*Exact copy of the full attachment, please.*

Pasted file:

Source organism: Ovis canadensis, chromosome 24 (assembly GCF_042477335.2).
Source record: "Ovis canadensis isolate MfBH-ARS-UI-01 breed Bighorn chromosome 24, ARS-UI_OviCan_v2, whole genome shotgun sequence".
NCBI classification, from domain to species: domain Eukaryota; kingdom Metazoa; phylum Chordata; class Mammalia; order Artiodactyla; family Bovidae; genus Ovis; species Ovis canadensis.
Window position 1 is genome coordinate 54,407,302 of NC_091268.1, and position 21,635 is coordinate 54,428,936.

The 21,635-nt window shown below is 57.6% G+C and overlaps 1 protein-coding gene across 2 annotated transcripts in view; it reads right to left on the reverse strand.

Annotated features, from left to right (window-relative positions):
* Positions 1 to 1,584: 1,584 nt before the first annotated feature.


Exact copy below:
Source organism: Ovis canadensis, chromosome 24 (assembly GCF_042477335.2).
Source record: "Ovis canadensis isolate MfBH-ARS-UI-01 breed Bighorn chromosome 24, ARS-UI_OviCan_v2, whole genome shotgun sequence".
NCBI classification, from domain to species: domain Eukaryota; kingdom Metazoa; phylum Chordata; class Mammalia; order Artiodactyla; family Bovidae; genus Ovis; species Ovis canadensis.
Window position 1 is genome coordinate 54,407,302 of NC_091268.1, and position 21,635 is coordinate 54,428,936.

The 21,635-nt window shown below is 57.6% G+C and overlaps 1 protein-coding gene across 2 annotated transcripts in view; it reads right to left on the reverse strand.

Annotated features, from left to right (window-relative positions):
* Positions 1 to 1,584: 1,584 nt before the first annotated feature.